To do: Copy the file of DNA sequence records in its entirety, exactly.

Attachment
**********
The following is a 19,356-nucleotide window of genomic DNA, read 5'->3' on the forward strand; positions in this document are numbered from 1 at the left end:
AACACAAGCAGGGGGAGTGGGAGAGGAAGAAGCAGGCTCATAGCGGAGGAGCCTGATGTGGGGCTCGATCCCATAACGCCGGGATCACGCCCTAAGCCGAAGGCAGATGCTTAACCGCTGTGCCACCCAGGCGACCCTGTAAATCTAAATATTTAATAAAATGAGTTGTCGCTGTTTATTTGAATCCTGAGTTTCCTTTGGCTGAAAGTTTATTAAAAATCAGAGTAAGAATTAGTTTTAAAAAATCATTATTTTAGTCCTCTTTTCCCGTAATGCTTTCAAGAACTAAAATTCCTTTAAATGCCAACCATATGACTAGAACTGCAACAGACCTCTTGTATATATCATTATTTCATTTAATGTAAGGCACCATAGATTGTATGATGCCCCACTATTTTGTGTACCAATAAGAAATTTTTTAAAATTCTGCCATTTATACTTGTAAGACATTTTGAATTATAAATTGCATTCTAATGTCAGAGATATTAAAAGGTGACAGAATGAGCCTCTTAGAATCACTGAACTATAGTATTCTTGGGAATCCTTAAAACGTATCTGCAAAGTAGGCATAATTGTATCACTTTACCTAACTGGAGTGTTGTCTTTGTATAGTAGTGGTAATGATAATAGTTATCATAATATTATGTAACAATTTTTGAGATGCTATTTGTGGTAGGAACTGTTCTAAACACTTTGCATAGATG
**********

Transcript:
The following is a 19,356-nucleotide window of genomic DNA, read 5'->3' on the forward strand; positions in this document are numbered from 1 at the left end:
AACACAAGCAGGGGGAGTGGGAGAGGAAGAAGCAGGCTCATAGCGGAGGAGCCTGATGTGGGGCTCGATCCCATAACGCCGGGATCACGCCCTAAGCCGAAGGCAGATGCTTAACCGCTGTGCCACCCAGGCGACCCTGTAAATCTAAATATTTAATAAAATGAGTTGTCGCTGTTTATTTGAATCCTGAGTTTCCTTTGGCTGAAAGTTTATTAAAAATCAGAGTAAGAATTAGTTTTAAAAAATCATTATTTTAGTCCTCTTTTCCCGTAATGCTTTCAAGAACTAAAATTCCTTTAAATGCCAACCATATGACTAGAACTGCAACAGACCTCTTGTATATATCATTATTTCATTTAATGTAAGGCACCATAGATTGTATGATGCCCCACTATTTTGTGTACCAATAAGAAATTTTTTAAAATTCTGCCATTTATACTTGTAAGACATTTTGAATTATAAATTGCATTCTAATGTCAGAGATATTAAAAGGTGACAGAATGAGCCTCTTAGAATCACTGAACTATAGTATTCTTGGGAATCCTTAAAACGTATCTGCAAAGTAGGCATAATTGTATCACTTTACCTAACTGGAGTGTTGTCTTTGTATAGTAGTGGTAATGATAATAGTTATCATAATATTATGTAACAATTTTTGAGATGCTATTTGTGGTAGGAACTGTTCTAAACACTTTGCATAGATG